The difference between a Dietitian and a Nutritionist

Someone as me the other day how I know so much about nutrition. I told them I am nutritionist, then they asked what a dietician is. This is the difference..

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The difference between a Dietitian and a Nutritionist

A dietitian is a highly qualified professional in the area of nutrition. They are able to work in clinical settings and are able to treat illness and disease such as diabetes, obesity and heart conditions, as well as working with people post-surgery, post-heart attack or during chemotherapy. They can also prescribe things to people, meaning they can tell them exactly what to do in order to solve a particular problem, much like a doctor will. A dietitian can, for example, tell someone with a renal disorder exactly what to eat; or indeed tell their doctor what to feed them.

In the UK you’ll usually find dietitians in the NHS, in schools, at sports teams or in clinical settings. They can also get involved with setting guidelines for public health, and will therefore often be found working at places like the Scientific Advisory Committee on Nutrition (SACN) or Public Health England (PHE). Finally, sports dietitians are generally affiliated with sports teams or clubs, and they will focus on improving athlete performance, recovery and overall health.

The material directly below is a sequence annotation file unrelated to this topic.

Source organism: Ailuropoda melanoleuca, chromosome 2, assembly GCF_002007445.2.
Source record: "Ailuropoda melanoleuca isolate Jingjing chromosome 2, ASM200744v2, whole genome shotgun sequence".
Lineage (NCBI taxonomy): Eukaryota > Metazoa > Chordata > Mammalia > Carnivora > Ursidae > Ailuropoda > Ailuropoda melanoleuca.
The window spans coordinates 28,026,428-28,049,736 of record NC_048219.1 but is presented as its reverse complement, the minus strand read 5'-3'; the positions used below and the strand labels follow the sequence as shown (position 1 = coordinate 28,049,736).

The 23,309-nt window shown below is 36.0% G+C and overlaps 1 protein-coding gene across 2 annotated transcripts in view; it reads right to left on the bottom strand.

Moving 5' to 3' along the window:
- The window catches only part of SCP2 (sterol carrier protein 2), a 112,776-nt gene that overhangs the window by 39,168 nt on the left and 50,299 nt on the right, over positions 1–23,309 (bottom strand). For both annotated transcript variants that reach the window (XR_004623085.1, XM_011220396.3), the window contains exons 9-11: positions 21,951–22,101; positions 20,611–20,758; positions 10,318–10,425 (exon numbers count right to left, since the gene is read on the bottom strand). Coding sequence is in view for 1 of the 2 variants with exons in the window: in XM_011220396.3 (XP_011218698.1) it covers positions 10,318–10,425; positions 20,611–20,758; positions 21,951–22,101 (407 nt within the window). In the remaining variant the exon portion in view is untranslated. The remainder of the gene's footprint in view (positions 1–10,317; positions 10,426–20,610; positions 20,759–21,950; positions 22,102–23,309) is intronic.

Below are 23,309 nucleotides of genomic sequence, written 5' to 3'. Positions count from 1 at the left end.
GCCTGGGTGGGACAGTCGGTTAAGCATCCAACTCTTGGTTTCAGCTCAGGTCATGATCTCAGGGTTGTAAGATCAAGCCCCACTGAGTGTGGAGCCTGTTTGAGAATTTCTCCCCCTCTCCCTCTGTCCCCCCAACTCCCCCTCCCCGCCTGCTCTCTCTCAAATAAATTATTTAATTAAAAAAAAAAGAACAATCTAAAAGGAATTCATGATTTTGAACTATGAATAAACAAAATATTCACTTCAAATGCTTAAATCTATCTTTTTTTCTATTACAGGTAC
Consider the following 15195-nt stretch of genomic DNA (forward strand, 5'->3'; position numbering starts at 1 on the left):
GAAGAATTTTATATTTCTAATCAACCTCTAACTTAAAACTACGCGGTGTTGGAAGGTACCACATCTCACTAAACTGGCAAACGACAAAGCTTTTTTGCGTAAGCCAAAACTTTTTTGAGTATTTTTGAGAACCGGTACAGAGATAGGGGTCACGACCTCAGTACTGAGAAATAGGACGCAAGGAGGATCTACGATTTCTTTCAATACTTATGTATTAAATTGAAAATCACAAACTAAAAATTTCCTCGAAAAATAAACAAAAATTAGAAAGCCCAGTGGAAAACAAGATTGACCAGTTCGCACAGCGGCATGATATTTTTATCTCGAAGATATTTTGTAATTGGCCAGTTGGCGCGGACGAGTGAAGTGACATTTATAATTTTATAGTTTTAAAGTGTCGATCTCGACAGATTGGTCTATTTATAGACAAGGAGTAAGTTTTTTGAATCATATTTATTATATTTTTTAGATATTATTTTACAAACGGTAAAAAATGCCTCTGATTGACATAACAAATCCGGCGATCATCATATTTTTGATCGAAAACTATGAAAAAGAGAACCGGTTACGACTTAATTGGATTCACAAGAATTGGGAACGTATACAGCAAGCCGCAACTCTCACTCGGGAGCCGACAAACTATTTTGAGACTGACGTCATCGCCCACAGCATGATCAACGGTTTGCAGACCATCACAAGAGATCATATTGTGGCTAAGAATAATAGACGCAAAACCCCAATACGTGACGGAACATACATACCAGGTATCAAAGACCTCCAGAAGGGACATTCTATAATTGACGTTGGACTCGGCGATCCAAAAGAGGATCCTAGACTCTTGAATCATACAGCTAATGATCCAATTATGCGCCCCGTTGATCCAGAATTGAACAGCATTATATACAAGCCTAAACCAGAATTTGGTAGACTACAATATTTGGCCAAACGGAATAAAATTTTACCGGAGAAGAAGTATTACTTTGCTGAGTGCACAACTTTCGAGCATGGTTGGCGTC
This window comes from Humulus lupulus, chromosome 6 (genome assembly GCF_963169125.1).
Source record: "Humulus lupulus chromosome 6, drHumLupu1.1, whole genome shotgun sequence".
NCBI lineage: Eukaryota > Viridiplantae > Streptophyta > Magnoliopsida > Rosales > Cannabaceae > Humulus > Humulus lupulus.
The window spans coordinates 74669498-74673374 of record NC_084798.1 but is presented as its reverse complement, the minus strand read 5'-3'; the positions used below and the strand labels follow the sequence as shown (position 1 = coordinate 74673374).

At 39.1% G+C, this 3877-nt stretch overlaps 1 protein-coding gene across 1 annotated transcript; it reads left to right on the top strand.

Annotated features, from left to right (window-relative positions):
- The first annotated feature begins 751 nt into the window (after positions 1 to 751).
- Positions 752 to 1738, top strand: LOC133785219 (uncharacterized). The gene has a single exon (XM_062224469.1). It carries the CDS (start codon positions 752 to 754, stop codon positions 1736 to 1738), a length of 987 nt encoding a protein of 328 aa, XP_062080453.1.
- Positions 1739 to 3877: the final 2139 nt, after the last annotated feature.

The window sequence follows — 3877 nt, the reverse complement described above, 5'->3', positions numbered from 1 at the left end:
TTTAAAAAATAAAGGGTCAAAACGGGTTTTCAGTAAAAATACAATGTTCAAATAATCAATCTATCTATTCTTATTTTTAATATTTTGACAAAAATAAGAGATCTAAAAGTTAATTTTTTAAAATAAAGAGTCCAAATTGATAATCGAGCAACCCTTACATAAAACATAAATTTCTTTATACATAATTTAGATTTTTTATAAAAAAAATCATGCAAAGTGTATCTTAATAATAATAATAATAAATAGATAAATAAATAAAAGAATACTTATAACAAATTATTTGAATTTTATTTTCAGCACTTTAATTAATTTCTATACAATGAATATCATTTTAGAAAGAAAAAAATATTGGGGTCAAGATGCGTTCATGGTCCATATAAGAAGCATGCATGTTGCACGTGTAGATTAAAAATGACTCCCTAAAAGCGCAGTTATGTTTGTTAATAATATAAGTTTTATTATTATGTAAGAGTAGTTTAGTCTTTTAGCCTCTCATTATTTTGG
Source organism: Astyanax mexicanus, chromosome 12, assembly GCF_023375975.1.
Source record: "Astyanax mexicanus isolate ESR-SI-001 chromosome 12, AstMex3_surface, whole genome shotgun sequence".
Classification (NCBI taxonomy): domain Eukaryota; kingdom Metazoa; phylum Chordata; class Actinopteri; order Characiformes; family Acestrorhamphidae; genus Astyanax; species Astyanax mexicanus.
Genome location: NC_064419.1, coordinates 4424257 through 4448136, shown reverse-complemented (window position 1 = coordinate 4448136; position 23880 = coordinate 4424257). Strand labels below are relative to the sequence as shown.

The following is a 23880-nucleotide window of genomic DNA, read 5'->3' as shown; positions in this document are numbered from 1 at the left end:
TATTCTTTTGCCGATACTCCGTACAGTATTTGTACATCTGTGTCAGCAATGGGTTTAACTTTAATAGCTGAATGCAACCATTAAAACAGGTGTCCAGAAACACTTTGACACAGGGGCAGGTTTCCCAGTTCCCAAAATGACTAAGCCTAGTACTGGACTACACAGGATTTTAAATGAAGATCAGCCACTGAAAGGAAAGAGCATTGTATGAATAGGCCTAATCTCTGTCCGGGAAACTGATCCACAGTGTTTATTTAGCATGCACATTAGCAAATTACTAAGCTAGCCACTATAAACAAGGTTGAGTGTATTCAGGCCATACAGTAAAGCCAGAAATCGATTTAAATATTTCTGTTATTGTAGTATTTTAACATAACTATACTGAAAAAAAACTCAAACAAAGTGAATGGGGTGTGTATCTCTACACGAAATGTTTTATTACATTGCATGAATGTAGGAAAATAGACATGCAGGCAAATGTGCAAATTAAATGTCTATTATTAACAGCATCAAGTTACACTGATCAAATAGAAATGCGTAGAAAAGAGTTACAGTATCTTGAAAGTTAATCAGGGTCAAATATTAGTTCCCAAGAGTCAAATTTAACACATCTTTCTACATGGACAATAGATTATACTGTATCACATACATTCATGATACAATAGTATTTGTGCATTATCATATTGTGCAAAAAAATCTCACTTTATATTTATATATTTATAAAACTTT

Dietitians have completed extensive training (including specific degrees and, typically, masters degrees or PhD’s) and must register and comply with the Health and Care Professions Council (HCPC). “Dietitian”, therefore, is a protected title and if you’d like to become one, the only path is to go to university. For many that isn’t feasible, though – and most people interested in nutrition aren’t actually interested in working in clinical settings or with government bodies, anyway. Most people want to get in on the ground and help everyday folks eat a little better – that’s where the next profession comes in.

Being a (good) nutritionist

Good nutritionists are individuals with a great understanding of the science of nutrition, who are able to provide evidence-based, non-prescriptive advice to non-clinical clients. These individuals typically – though not always – work in freelance positions as a coach or personal trainer, or for small organisations in the private sector, and they will generally focus their attention on things like fat loss, muscle growth, general health improvement, family eating and sports nutrition (depending on your course and what it covered).Essentially a nutritionist is there to help someone explore food and it’s relationship to their health and wellbeing by informing them of the current research and it’s implications for what they do day-to-day, though some nutritionists will also focus on the aforementioned body composition or sports performance niches

clip  taken from Tom Bainbridge at BTN

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